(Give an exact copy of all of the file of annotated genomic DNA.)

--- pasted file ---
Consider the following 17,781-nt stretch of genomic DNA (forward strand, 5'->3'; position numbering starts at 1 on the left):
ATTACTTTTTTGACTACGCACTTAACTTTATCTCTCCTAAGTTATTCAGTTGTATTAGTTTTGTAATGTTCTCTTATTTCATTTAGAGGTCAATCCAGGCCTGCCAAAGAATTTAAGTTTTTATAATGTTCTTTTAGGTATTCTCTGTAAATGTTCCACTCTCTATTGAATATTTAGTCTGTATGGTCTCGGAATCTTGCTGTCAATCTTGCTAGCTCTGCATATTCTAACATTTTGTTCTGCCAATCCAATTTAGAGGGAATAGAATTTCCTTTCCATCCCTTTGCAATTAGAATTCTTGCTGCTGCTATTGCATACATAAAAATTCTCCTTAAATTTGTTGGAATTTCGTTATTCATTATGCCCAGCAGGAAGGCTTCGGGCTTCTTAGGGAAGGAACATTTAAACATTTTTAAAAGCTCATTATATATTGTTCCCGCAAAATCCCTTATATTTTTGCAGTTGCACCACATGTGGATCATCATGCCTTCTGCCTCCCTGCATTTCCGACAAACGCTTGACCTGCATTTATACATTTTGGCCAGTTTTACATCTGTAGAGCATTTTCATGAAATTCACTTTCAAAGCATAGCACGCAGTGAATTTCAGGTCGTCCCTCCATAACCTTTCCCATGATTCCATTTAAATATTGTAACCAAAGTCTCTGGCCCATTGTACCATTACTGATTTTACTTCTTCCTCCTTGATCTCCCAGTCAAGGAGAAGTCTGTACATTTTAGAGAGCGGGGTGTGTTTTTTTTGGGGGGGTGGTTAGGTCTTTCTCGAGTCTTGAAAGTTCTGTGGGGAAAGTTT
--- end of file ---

Consider the following 17,781-nt stretch of genomic DNA (forward strand, 5'->3'; position numbering starts at 1 on the left):
ATTACTTTTTTGACTACGCACTTAACTTTATCTCTCCTAAGTTATTCAGTTGTATTAGTTTTGTAATGTTCTCTTATTTCATTTAGAGGTCAATCCAGGCCTGCCAAAGAATTTAAGTTTTTATAATGTTCTTTTAGGTATTCTCTGTAAATGTTCCACTCTCTATTGAATATTTAGTCTGTATGGTCTCGGAATCTTGCTGTCAATCTTGCTAGCTCTGCATATTCTAACATTTTGTTCTGCCAATCCAATTTAGAGGGAATAGAATTTCCTTTCCATCCCTTTGCAATTAGAATTCTTGCTGCTGCTATTGCATACATAAAAATTCTCCTTAAATTTGTTGGAATTTCGTTATTCATTATGCCCAGCAGGAAGGCTTCGGGCTTCTTAGGGAAGGAACATTTAAACATTTTTAAAAGCTCATTATATATTGTTCCCGCAAAATCCCTTATATTTTTGCAGTTGCACCACATGTGGATCATCATGCCTTCTGCCTCCCTGCATTTCCGACAAACGCTTGACCTGCATTTATACATTTTGGCCAGTTTTACATCTGTAGAGCATTTTCATGAAATTCACTTTCAAAGCATAGCACGCAGTGAATTTCAGGTCGTCCCTCCATAACCTTTCCCATGATTCCATTTAAATATTGTAACCAAAGTCTCTGGCCCATTGTACCATTACTGATTTTACTTCTTCCTCCTTGATCTCCCAGTCAAGGAGAAGTCTGTACATTTTAGAGAGCGGGGTGTGTTTTTTTTGGGGGGGTGGTTAGGTCTTTCTCGAGTCTTGAAAGTTCTGTGGGGAAAGTTT